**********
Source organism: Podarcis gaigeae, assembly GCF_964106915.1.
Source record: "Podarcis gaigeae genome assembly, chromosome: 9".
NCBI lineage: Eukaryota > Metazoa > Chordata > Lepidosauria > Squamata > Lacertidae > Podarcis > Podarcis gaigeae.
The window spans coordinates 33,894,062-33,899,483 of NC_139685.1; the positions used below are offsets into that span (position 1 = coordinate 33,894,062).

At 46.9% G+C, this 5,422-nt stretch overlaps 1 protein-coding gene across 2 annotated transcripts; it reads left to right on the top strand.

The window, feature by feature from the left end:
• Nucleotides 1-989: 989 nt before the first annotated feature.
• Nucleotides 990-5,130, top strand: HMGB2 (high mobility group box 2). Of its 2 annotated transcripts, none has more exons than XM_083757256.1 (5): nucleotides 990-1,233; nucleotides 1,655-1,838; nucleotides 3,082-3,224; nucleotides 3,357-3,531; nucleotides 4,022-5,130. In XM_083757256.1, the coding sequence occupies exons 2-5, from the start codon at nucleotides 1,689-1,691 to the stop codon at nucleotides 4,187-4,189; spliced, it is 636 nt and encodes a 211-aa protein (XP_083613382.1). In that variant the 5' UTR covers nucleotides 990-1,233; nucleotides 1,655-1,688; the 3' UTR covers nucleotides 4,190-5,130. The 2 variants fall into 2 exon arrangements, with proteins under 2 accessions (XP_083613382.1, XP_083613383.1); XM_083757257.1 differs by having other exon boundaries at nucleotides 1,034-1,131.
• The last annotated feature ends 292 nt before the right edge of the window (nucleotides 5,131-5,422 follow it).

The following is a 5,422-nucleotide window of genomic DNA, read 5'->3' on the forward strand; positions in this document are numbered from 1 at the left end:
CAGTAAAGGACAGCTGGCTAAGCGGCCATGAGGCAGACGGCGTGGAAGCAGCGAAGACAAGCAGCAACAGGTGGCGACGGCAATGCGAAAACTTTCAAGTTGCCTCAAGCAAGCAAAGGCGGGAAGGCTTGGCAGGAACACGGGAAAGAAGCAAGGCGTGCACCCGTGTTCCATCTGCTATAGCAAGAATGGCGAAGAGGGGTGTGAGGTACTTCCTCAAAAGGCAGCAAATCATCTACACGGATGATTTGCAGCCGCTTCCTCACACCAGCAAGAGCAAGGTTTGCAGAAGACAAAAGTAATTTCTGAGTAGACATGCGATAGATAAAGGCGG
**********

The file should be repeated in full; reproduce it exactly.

Source organism: Podarcis gaigeae, assembly GCF_964106915.1.
Source record: "Podarcis gaigeae genome assembly, chromosome: 9".
NCBI lineage: Eukaryota > Metazoa > Chordata > Lepidosauria > Squamata > Lacertidae > Podarcis > Podarcis gaigeae.
The window spans coordinates 33,894,062-33,899,483 of NC_139685.1; the positions used below are offsets into that span (position 1 = coordinate 33,894,062).

At 46.9% G+C, this 5,422-nt stretch overlaps 1 protein-coding gene across 2 annotated transcripts; it reads left to right on the top strand.

The window, feature by feature from the left end:
• Nucleotides 1-989: 989 nt before the first annotated feature.
• Nucleotides 990-5,130, top strand: HMGB2 (high mobility group box 2). Of its 2 annotated transcripts, none has more exons than XM_083757256.1 (5): nucleotides 990-1,233; nucleotides 1,655-1,838; nucleotides 3,082-3,224; nucleotides 3,357-3,531; nucleotides 4,022-5,130. In XM_083757256.1, the coding sequence occupies exons 2-5, from the start codon at nucleotides 1,689-1,691 to the stop codon at nucleotides 4,187-4,189; spliced, it is 636 nt and encodes a 211-aa protein (XP_083613382.1). In that variant the 5' UTR covers nucleotides 990-1,233; nucleotides 1,655-1,688; the 3' UTR covers nucleotides 4,190-5,130. The 2 variants fall into 2 exon arrangements, with proteins under 2 accessions (XP_083613382.1, XP_083613383.1); XM_083757257.1 differs by having other exon boundaries at nucleotides 1,034-1,131.
• The last annotated feature ends 292 nt before the right edge of the window (nucleotides 5,131-5,422 follow it).

The following is a 5,422-nucleotide window of genomic DNA, read 5'->3' on the forward strand; positions in this document are numbered from 1 at the left end:
CAGTAAAGGACAGCTGGCTAAGCGGCCATGAGGCAGACGGCGTGGAAGCAGCGAAGACAAGCAGCAACAGGTGGCGACGGCAATGCGAAAACTTTCAAGTTGCCTCAAGCAAGCAAAGGCGGGAAGGCTTGGCAGGAACACGGGAAAGAAGCAAGGCGTGCACCCGTGTTCCATCTGCTATAGCAAGAATGGCGAAGAGGGGTGTGAGGTACTTCCTCAAAAGGCAGCAAATCATCTACACGGATGATTTGCAGCCGCTTCCTCACACCAGCAAGAGCAAGGTTTGCAGAAGACAAAAGTAATTTCTGAGTAGACATGCGATAGATAAAGGCGG